Symantec Corporation Convertible Notes With Call Spread Case Solution & Answer

Symantec Corporation Convertible Notes With Call Spread Case Solution


In order to get an independent opinion regarding one of the important financing decisions; the Symantec Corporation’s Board of Directors asked Daniel Thompson (who used to work at a global consultancy firm), to provide his independent opinion. As the company had higher equity levels, so the Semantic Corporation was working over plans to raise debt financing in order to repurchase the common shares, while working with different investment banks.

According to appointed consultant, the financing plan deemed very interesting, as the stocks’ repurchase would immediately increasing financial leverage position of Semantic Corporation and the conversion of the notes would reduce the financial leverage significantly at the lowest dilutive cost of the company’s equity.

In addition, Semantic Corporation entered into negotiations with different investment banks for purchasing call spread upon the company’s stock. The consultant kept on pondering over the structure of the transaction and the company’s motivation behind such transaction, after reviewing the whole proposal. The main concerns were to find out the reason behind issuance of convertible stocks and the intention of buying a call spread by the Semantic Corporation (Walid Busaba, 2012).

Problem Statement

By the end of the fiscal year 2006, the Symantic Corporation equity levels reached to 3.22 times of the financial leverage position. The total assets of the company were financed by the 76.3% of equity (See Appendix 1). In order to reduce the equity levels and to increase the financial leverage, the company planned to issue $2.1 billion of convertible notes. The proceeds from the convertible notes would be used by the company to repurchase the common shares. Thompson considered the financing option to be interesting, as it would significantly increase the company’s financial leverage and the conversion of the notes would reduce the financial leverage significantly at the lowest dilutive cost of the company’s equity.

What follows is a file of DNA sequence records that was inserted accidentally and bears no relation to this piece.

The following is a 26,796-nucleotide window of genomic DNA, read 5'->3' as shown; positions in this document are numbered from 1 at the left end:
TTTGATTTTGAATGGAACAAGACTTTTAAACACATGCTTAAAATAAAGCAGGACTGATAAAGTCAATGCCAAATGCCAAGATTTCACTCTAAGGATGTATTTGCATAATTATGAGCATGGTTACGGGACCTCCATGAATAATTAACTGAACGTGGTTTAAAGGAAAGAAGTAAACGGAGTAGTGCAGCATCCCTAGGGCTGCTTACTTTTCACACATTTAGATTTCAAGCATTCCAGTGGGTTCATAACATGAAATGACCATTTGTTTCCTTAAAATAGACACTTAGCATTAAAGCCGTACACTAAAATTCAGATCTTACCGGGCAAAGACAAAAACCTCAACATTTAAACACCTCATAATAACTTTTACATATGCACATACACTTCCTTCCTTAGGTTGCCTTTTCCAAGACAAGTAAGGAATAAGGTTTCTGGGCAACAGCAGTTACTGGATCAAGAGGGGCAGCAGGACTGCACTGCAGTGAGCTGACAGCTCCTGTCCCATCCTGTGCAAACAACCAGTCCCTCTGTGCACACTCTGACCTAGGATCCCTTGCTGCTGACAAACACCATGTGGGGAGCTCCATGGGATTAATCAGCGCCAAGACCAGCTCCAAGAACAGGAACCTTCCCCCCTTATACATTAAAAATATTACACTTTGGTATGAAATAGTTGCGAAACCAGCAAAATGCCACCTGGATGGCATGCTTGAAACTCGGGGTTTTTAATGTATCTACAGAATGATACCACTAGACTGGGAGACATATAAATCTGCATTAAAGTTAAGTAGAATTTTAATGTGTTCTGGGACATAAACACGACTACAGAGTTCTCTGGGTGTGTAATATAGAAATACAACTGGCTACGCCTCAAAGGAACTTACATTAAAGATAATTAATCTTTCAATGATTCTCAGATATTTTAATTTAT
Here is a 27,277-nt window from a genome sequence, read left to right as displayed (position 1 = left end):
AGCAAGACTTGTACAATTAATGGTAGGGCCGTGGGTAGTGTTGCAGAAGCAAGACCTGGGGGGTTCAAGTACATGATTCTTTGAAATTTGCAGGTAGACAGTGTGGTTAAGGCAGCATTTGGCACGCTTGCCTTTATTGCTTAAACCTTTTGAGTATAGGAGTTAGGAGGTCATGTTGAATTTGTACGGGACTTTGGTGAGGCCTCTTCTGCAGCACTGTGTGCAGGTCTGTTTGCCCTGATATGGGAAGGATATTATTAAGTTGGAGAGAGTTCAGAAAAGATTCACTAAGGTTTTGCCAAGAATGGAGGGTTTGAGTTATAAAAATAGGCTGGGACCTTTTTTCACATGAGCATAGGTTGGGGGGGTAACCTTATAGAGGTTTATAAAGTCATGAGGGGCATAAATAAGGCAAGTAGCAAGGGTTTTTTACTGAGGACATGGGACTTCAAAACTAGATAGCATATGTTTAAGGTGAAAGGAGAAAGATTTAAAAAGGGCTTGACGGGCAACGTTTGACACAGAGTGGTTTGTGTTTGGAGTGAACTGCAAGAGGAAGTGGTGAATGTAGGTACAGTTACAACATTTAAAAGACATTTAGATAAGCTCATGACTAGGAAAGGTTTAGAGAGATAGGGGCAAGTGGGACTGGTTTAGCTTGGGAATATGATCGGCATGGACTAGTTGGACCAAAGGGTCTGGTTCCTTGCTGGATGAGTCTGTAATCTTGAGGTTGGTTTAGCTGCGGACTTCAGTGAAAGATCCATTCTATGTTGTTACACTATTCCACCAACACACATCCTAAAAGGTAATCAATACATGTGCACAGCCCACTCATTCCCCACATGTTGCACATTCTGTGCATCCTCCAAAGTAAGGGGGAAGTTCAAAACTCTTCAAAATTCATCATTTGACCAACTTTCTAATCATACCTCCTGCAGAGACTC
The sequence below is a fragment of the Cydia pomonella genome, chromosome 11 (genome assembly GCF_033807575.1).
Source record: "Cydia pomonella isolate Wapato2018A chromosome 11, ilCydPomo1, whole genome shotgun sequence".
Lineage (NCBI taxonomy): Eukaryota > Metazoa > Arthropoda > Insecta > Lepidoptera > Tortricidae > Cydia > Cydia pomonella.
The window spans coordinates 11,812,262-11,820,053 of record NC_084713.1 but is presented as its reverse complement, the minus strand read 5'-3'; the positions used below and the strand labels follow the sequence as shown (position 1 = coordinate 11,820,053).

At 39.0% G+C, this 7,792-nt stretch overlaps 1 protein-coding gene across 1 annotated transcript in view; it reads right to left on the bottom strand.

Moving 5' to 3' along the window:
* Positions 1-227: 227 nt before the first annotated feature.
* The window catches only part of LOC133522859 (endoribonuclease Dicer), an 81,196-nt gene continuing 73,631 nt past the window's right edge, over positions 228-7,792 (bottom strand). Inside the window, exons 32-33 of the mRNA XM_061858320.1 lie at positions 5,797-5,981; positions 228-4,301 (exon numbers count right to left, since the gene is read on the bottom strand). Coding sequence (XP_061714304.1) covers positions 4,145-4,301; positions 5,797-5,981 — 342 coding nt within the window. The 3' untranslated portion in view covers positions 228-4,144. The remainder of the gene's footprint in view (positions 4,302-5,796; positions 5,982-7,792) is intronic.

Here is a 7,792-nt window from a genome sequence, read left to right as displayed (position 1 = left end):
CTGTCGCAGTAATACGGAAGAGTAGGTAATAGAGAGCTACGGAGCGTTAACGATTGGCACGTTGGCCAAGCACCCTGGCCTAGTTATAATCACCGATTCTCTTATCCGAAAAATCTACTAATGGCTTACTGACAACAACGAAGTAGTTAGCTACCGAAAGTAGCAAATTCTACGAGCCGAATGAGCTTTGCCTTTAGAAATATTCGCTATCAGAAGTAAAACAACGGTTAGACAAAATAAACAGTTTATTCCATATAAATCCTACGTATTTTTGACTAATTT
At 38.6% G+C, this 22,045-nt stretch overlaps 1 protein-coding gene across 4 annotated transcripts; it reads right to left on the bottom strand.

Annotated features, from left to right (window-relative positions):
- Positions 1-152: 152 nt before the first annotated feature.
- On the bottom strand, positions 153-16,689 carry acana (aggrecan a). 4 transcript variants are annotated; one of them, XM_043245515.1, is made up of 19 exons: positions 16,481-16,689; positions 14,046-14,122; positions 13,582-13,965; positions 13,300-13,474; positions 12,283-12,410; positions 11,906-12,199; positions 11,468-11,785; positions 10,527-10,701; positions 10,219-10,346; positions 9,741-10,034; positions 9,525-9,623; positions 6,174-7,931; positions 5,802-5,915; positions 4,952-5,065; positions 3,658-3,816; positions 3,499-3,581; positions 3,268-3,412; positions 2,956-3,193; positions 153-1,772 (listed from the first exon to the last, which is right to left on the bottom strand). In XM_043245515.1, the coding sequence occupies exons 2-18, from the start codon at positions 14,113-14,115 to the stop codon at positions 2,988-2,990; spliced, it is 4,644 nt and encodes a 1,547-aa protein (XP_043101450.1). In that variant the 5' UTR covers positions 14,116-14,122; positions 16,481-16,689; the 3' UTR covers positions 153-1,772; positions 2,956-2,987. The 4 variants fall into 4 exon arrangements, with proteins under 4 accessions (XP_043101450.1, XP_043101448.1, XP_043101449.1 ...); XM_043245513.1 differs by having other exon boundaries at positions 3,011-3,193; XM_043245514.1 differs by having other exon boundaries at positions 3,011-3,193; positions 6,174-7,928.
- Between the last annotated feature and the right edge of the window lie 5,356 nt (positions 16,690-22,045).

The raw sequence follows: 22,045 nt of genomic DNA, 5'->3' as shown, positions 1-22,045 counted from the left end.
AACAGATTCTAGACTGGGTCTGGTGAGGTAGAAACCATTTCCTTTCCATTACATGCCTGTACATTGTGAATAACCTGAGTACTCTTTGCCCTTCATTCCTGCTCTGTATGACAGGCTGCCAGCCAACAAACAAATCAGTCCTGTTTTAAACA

Company Background

Symantec Corporation had remained a market leader of providing security software for personal computers. Norton was the company’s best anti-software product in the market. The company had also expanded in the enterprise IT security, by making different acquisitions. Moreover, the company also increased its product line from anti-virus software to data storage, maintenance and recovery based services. The company’s revenues had increased over the time but the growth in the traditional personal computer industry had remained low, i.e. the revenue growth remained at 6%. In addition, the company’s stock had outperformed the market indices (See Appendix 2). In 2003 and 2004, the company’s stock was split 2-for-1, afterwards, the stock traded at $34 in November 2006.

Question 1

A call spread was negotiated with the initial purchase (also known as hedge participants), over the purchase of a call spread. The main motivation of the behind the call spread was “hedging”, which could result in profits. As we can see in the table below, the Symantec Corporation would buy and sell options with same expiry dates but different prices, resulting in a net profit of $8.2 per option, which would in total be $901.73 for 110 options,

Action Quantity Expiration Strike Type Net
Sell 110 2013 $27.32 Call $27.32
Buy 110 2013 $19.12 Call ($19.12)
Net per option       $8.20
Total         $901.73


In addition, in order to determine the cost and the payoff of the call spread, it is assumed that that the conversion will occur at the options’ expiry date. The option’s purchase price of $19.12 would be the cost for Symantec Corporation, and the company would have to pay the premium to the note holders. The payoffs have been calculated through different spot prices which are explained below

As the options price ranges from $19.12 to $27.3, and if the spot price reaches at $21.5, then the Symantec Corporation would get a zero payoff as the excess return per option would be $2.4, resulting in total of $264 million (i.e. $2.4 x 110 options). But the full cost of Symantic Corporation is $383 million including the bonds premium, which is $3.5 per share. The Symantec Corporation would reach at a breakeven point, if the spot price gets to $22.5. The company will generate a maximum payoff of $4.5 per share if the spot price reaches to $27.3……………………….

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